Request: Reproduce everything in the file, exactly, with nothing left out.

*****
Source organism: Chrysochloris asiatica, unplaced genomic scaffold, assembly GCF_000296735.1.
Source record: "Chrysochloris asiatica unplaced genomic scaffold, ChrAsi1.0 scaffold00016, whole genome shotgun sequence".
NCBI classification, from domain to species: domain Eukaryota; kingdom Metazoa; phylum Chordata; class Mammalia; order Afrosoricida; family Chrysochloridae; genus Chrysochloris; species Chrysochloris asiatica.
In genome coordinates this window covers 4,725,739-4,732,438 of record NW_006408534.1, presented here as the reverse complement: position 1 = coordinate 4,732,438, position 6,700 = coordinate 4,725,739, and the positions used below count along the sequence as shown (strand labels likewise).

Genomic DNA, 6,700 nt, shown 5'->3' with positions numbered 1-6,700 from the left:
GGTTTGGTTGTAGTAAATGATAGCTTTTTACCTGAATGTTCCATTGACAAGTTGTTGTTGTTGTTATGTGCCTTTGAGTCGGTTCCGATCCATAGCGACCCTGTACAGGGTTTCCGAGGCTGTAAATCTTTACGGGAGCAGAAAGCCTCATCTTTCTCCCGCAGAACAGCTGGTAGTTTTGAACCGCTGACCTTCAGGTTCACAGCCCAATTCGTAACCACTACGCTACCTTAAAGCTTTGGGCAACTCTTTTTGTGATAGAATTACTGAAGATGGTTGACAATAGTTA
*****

Source organism: Chrysochloris asiatica, unplaced genomic scaffold, assembly GCF_000296735.1.
Source record: "Chrysochloris asiatica unplaced genomic scaffold, ChrAsi1.0 scaffold00016, whole genome shotgun sequence".
NCBI classification, from domain to species: domain Eukaryota; kingdom Metazoa; phylum Chordata; class Mammalia; order Afrosoricida; family Chrysochloridae; genus Chrysochloris; species Chrysochloris asiatica.
In genome coordinates this window covers 4,725,739-4,732,438 of record NW_006408534.1, presented here as the reverse complement: position 1 = coordinate 4,732,438, position 6,700 = coordinate 4,725,739, and the positions used below count along the sequence as shown (strand labels likewise).

Genomic DNA, 6,700 nt, shown 5'->3' with positions numbered 1-6,700 from the left:
GGTTTGGTTGTAGTAAATGATAGCTTTTTACCTGAATGTTCCATTGACAAGTTGTTGTTGTTGTTATGTGCCTTTGAGTCGGTTCCGATCCATAGCGACCCTGTACAGGGTTTCCGAGGCTGTAAATCTTTACGGGAGCAGAAAGCCTCATCTTTCTCCCGCAGAACAGCTGGTAGTTTTGAACCGCTGACCTTCAGGTTCACAGCCCAATTCGTAACCACTACGCTACCTTAAAGCTTTGGGCAACTCTTTTTGTGATAGAATTACTGAAGATGGTTGACAATAGTTA